For example, if a two dimensional array RawData[DISTANCE] [N] represents distance measurement samples 4, DISTANCE may be the maximum scale measured with the original unit of measurement of speed detector 10. An one-dimensional arrays, Dist1[DIST], represents the results of compared portions of distance measurement samples 4 corresponding to the first period. DIST=└(DISTANCEr)/R┘, wherein r and R are respectively the original unit and the new unit of measurement. 0˜DIST represents the scales measured with the new unit of measurement in speed detector 10. Processor 1 calculates the number of reflected pulses in the (Tj−Ti+1) distance measurement samples, corresponding to the least scale measured with the new unit of measurement, and stores the calculated numbers in Dist1[0]. Processor 1 calculates the number of reflected pulses in the (Tj−Ti+1) distance measurement samples, corresponding to the second scale measured with the new unit of measurement, and stores the calculated numbers in Dist1[1]. Similarly, processor 1 can calculate values of all elements of Dist1[DIST]. Processor 1 acquires Dist1[d1] with maximum value from Dist1[DIST]. The first rough measured distance D1=d1R/r.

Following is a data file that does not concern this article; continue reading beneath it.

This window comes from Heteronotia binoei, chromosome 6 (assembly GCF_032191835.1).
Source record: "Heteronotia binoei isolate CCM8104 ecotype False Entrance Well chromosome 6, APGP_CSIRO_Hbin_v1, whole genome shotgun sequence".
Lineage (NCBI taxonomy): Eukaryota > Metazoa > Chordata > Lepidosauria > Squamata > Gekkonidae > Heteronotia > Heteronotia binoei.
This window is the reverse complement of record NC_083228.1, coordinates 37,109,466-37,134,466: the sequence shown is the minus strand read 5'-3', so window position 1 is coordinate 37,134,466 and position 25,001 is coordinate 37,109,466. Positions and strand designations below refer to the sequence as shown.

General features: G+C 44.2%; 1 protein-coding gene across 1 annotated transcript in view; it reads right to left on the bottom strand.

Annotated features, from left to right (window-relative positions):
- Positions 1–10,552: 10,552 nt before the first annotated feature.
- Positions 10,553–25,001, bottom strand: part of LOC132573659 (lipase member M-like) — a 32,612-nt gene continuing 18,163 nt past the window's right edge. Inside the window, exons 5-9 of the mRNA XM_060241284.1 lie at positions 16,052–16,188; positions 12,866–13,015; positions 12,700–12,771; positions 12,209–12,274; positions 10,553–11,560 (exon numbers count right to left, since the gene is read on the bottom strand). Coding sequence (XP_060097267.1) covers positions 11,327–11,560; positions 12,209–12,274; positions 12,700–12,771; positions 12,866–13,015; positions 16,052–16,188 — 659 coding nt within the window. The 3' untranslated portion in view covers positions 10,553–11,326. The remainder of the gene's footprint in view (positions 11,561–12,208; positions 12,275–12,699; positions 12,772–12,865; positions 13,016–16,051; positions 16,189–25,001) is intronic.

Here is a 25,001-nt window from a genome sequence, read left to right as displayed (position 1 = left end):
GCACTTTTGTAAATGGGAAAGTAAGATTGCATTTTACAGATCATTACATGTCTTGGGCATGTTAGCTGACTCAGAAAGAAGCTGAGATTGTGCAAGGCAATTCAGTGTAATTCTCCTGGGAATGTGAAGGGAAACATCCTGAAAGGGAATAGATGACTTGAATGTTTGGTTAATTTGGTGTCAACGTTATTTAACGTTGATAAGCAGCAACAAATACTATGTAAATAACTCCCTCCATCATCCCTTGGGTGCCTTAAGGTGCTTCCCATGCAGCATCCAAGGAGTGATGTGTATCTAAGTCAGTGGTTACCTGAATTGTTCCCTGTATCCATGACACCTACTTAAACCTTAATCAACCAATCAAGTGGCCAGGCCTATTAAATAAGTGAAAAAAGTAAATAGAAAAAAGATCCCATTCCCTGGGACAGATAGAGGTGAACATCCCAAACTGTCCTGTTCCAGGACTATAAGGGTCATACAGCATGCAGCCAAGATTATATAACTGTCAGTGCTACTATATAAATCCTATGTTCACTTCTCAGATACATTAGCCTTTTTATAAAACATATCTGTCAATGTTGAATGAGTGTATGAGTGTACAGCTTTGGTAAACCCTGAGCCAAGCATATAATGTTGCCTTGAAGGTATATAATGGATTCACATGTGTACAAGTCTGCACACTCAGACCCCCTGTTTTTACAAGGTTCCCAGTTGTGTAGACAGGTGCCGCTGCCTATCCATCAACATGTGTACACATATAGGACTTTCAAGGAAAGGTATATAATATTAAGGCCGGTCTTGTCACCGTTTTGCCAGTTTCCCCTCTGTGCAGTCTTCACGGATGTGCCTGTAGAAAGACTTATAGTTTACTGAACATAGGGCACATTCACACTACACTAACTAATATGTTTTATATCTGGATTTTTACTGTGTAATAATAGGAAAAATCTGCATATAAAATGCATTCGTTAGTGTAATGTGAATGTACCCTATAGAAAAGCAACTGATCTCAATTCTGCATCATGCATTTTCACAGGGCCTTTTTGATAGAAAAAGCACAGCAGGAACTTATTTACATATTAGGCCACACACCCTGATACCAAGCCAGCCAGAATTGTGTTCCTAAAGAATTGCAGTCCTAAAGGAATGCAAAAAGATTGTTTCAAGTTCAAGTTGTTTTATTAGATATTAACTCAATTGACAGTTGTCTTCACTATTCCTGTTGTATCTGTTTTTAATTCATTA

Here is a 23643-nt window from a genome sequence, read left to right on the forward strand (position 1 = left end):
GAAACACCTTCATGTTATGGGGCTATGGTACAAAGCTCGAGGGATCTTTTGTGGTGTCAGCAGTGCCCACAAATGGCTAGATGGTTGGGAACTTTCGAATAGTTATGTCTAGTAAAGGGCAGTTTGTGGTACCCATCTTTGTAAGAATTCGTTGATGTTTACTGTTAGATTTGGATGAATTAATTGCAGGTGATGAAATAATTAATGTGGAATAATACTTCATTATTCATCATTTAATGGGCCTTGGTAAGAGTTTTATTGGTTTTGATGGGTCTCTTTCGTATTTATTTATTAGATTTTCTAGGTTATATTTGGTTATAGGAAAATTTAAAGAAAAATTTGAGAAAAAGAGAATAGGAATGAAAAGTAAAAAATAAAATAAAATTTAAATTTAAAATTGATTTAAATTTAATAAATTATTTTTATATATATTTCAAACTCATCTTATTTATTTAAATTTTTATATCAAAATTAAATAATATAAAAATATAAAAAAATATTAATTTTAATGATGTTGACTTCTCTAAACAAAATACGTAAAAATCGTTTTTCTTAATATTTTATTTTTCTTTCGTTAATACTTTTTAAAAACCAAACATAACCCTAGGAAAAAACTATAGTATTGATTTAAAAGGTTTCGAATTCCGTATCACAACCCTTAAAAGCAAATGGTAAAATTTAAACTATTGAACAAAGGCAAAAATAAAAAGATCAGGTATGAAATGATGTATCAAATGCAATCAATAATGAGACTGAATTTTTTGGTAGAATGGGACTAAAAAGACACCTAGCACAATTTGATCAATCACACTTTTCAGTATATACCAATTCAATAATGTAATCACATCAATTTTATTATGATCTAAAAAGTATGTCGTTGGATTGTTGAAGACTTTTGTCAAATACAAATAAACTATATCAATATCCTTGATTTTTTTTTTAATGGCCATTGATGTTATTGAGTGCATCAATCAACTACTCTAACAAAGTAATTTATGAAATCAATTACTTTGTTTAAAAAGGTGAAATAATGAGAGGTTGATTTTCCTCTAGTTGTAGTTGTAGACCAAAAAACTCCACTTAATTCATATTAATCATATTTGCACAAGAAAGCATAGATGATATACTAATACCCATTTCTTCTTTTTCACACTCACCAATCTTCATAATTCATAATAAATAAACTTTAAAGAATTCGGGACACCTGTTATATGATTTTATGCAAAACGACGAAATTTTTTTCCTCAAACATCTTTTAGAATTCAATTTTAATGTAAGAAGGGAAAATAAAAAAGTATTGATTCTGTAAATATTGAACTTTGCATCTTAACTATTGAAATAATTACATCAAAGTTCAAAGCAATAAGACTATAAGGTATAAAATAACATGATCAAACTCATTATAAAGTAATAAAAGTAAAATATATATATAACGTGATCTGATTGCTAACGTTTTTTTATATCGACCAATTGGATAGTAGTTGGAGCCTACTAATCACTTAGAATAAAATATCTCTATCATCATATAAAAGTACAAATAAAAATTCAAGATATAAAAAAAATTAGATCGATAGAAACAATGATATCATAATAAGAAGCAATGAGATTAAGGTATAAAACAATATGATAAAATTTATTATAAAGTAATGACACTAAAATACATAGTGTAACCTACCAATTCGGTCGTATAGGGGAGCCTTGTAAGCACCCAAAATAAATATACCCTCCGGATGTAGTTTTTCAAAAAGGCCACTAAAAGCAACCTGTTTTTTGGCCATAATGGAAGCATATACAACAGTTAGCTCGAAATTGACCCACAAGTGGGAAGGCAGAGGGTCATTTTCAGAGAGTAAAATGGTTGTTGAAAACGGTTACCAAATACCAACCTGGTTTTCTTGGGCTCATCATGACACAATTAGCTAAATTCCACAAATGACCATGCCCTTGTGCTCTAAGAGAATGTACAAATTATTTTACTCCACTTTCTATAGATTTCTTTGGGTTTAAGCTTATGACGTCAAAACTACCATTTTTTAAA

Processor 1 determines the distance range based on the rough measured distance D1 (step S30). For example, processor 1 determines that the distance range comprises a range from (D1−ΔD) to (D1+ΔD), wherein ΔD is an allowable distance offset.

For the determined specific distance range in each version, processor 1 calculates the number of reflected pulses corresponding thereto (step S32). Next, processor 1 determines a Y-th version of the distance measurement samples comprising the highest number of reflected pulses corresponding to the specific distance range (step S34) and calculates the speed of the object based on an Y-th velocity to which the determined Y-th version corresponds (step S36).